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Motherhood Reimagined: A Conversation About Fertility and Single Motherhood with Sarah Kowalski

The choice to have a baby on your own — either with a known sperm donor or one found through a sperm bank, is starting to become less taboo as more women tell their stories openly and publicly. Recently, the New York Times published an opinion piece entitled “Single at 38? Have that Baby!” by Emma Brockes, a journalist and author of the new book An Excellent Choice: Panic and Joy on my Solo Path to Motherhood. “It takes a certain amount of courage to have a baby alone, and the relief of reaching the other side has never worn off,” she writes. “Being a single parent pushes you outward. I lean on my neighbors to a degree I never would have in a two parent unit; my friends are family in deeper ways than they might otherwise have been. I have finally learned, at the age of 42, to ask for help.”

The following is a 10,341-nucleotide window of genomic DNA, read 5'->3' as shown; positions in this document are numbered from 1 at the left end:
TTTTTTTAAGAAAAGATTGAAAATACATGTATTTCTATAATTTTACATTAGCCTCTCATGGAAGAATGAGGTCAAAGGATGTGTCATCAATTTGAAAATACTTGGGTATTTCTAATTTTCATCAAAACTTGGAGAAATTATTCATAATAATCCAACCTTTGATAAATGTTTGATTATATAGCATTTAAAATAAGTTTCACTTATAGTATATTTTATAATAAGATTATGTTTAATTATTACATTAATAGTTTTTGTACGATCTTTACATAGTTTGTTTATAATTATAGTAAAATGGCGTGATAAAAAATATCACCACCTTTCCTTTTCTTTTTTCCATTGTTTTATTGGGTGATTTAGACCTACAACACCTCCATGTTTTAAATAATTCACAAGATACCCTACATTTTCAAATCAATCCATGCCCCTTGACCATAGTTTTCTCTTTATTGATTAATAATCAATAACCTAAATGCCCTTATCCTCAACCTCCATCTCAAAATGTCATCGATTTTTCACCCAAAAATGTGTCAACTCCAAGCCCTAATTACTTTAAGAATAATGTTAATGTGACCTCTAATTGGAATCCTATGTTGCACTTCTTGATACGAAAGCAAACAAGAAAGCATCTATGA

“I think it’s important not to think of it as a Plan B,” says Kowalski. “I want to think of it as an amazing model of how to have a kid.”

The Reality of Single Motherhood in America

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Fertility Doctor, Reproductive Endocrinologist, Egg Whisperer:

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